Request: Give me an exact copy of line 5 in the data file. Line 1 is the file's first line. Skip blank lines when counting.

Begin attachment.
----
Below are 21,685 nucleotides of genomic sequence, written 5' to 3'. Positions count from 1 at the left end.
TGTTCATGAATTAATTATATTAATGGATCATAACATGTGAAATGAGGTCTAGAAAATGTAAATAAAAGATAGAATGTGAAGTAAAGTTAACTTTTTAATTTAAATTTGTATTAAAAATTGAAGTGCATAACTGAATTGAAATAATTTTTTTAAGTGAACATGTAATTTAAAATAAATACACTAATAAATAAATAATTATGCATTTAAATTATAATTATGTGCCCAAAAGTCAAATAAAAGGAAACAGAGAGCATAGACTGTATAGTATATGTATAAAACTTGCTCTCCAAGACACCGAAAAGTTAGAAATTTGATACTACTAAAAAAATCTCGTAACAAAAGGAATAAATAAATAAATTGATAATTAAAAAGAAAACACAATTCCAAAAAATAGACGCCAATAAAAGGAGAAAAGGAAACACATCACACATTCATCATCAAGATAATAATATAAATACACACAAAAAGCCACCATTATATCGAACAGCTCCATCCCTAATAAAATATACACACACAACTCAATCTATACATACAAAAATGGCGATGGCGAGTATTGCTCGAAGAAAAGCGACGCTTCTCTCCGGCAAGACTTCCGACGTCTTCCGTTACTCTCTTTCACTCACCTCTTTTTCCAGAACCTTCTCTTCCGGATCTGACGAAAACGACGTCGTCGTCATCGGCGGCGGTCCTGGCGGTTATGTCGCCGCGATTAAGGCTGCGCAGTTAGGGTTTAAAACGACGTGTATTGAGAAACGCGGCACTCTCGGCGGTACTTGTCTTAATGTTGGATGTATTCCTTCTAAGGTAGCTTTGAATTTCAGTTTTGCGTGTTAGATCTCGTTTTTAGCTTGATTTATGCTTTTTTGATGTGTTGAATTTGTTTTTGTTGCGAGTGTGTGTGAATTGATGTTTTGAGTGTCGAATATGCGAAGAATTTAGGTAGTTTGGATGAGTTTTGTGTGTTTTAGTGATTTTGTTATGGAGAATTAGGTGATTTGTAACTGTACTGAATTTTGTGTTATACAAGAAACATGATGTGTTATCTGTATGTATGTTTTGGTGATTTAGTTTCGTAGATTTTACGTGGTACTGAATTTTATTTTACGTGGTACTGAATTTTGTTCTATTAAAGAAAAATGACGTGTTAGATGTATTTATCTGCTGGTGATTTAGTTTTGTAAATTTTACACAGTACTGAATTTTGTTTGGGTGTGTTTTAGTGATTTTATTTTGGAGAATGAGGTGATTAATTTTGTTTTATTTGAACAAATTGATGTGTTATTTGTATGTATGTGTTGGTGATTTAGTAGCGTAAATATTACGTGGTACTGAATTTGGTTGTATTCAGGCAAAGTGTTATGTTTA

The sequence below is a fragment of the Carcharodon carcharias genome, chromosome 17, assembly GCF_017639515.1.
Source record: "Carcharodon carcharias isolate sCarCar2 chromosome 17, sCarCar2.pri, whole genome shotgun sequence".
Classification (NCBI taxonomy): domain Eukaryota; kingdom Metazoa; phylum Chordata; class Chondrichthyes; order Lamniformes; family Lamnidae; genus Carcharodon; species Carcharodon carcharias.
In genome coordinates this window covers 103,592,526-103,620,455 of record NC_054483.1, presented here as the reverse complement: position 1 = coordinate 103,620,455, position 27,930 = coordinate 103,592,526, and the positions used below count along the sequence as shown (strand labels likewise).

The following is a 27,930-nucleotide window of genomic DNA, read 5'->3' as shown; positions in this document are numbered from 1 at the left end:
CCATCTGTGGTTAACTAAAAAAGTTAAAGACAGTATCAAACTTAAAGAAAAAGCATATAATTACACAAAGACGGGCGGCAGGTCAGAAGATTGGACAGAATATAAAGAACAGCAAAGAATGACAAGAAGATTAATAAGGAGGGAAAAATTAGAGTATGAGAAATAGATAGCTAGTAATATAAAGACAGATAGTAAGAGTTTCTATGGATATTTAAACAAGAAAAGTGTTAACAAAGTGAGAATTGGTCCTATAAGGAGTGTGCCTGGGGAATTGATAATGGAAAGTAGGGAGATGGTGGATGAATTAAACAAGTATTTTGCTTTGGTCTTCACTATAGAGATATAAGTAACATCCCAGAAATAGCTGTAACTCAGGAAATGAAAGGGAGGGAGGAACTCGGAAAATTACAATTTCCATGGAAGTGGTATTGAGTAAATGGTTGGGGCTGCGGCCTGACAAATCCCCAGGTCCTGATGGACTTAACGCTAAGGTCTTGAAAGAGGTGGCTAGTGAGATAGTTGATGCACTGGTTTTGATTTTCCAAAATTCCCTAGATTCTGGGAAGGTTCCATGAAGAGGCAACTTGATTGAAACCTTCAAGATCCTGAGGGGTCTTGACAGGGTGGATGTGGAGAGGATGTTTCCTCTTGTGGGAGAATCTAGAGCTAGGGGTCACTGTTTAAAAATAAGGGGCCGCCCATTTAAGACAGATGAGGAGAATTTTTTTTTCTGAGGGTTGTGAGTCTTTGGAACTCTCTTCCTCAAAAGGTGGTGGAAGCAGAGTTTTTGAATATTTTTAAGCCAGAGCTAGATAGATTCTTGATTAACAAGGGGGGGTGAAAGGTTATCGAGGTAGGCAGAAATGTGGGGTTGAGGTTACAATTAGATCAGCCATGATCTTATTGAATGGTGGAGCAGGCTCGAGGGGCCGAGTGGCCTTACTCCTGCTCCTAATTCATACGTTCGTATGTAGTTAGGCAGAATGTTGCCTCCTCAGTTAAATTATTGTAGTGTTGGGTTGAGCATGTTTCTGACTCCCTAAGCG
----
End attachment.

Classification (NCBI taxonomy): domain Eukaryota; kingdom Metazoa; phylum Chordata; class Chondrichthyes; order Lamniformes; family Lamnidae; genus Carcharodon; species Carcharodon carcharias.